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Moroccan blast shows signs of Al Qaeda attack as tourism trade set to suffer

The country’s interior minister has said the bomb bares the hallmarks of Al Qaeda as the country’s tourism industry is set to be affected by an attack which killed mostly foreigners.

Tourists have their picture taken in the Marrakesh square where the bomb hit
Tourists have their picture taken in the Marrakesh square where the bomb hit
Image: Abdeljalil Bounhar/AP/Press Association Images

THE STYLE OF THE bomb that killed 16 people in a crowded tourist cafe matches Al Qaeda’s, according to Morocco’s interior minister.

Taib Cherqaoui raised the death toll in Thursday’s attack on a cafe sitting on a famed square in Marrakesh to 16 — 14 of them foreigners, mostly Europeans and at least half of them French. He said 25 people were injured, 14 of them hospitalised.

The bomb was triggered remotely and packed with nails. Some were found at the scene of the blast, others in the bodies of victims, Cherqaoui said.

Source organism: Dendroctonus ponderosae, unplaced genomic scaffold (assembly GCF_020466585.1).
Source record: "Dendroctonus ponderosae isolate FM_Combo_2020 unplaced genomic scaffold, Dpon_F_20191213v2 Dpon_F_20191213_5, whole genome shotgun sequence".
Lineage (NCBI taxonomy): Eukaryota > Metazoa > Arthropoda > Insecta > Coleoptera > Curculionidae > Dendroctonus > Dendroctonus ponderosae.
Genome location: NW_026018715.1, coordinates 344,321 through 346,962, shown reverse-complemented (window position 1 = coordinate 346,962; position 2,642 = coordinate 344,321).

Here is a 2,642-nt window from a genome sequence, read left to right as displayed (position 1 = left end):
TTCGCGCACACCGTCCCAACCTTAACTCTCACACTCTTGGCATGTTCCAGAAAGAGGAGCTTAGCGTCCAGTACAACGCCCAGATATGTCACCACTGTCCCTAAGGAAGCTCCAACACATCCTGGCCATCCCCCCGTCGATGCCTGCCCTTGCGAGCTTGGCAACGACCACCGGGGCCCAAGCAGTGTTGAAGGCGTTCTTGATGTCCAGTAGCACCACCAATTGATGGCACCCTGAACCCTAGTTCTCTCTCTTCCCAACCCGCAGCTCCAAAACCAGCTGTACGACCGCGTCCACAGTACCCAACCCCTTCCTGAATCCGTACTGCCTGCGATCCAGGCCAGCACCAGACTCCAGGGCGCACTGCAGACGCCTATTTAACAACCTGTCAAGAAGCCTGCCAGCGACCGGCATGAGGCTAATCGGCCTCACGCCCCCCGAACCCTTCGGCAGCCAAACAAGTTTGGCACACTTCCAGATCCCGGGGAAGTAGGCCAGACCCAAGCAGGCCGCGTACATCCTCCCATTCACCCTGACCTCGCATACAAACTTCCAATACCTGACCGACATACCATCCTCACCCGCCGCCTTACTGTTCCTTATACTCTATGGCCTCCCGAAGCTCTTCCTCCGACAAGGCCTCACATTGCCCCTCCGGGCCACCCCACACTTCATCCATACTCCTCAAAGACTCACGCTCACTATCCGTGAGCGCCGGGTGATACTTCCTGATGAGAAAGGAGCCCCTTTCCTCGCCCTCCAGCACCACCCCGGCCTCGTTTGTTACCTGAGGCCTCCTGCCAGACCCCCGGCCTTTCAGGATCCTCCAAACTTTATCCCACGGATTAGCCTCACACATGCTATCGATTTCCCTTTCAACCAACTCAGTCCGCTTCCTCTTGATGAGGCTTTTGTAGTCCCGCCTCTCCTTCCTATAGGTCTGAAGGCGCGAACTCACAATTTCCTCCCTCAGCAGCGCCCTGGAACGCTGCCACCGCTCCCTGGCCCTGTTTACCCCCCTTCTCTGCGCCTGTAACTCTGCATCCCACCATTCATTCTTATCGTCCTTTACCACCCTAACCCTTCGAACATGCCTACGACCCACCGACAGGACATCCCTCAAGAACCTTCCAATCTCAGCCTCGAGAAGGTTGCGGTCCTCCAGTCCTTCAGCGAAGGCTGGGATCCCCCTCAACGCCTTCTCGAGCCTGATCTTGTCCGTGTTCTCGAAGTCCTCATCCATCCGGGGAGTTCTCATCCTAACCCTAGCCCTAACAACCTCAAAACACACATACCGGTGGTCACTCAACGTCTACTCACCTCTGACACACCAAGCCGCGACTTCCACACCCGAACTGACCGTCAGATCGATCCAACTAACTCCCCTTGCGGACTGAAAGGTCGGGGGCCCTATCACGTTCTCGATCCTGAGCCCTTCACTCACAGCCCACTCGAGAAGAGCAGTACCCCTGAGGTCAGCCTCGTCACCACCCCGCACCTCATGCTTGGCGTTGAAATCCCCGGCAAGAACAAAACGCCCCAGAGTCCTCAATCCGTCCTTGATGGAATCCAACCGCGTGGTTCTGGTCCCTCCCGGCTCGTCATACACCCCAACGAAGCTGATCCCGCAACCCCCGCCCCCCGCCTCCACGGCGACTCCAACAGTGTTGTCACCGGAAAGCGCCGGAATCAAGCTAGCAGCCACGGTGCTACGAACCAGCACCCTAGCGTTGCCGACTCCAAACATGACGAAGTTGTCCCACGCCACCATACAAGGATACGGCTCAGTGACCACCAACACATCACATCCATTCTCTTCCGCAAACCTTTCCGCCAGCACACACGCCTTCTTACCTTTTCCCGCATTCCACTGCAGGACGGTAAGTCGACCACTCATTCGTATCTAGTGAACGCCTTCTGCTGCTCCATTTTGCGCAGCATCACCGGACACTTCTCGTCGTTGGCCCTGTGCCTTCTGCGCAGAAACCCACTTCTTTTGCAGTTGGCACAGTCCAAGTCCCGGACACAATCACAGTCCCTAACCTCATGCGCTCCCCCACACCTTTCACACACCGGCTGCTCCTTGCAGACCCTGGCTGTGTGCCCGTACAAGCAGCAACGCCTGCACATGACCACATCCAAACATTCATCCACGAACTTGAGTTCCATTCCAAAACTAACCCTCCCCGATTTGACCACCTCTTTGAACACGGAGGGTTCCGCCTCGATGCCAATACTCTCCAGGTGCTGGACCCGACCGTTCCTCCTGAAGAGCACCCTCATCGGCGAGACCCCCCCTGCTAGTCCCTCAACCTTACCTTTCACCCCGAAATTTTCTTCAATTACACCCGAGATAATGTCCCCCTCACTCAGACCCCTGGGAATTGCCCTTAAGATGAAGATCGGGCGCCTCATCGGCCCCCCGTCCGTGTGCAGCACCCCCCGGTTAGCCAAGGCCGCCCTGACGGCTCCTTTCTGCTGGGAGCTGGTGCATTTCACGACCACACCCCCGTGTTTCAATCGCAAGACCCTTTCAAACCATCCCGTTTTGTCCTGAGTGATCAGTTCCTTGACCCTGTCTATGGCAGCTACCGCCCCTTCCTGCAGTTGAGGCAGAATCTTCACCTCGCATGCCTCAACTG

“The manner reminds us of the style used generally by Al Qaeda,” Cherqaoui said, adding:

And this leads us to think that there is a possibility of more dangers to come.

No one has claimed responsibility for Morocco’s deadliest attack since 2003.

Morocco has regularly dismantled Al Qaeda cells and at times said it had stopped plots in the making. Thousands of Islamists, either suspects or convicted in terror-linked affairs, are in Moroccan jails.

In the first official breakdown of victims, the minister said that 16 people had died — the latest a French woman who died late afternoon Friday in a hospital.

Two Moroccans were killed in the blast that tore the facade off the second-story of the Argana cafe in the historic Djemma el-Fna square, one of the top attractions in a country that depends heavily on tourism.

At least seven of the 14 foreigners were French, two were Canadian, one Dutch and one British, the minister said. Experts were still trying to identify the other three through DNA, he said. However, he included them among the foreigners killed.

The attack is likely to have a significant effect on the country’s tourism industry with the site of the bombing a famed tourist destination.

Tourism is Morocco’s biggest source of foreign currency and the second biggest employer after agriculture.

Although initially there were no signs of holidaymakers curtailing their journeys, many expressed doubt about whether they would visit again, reports Reuters.

- additional reporting from AP

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Hugh O'Connell

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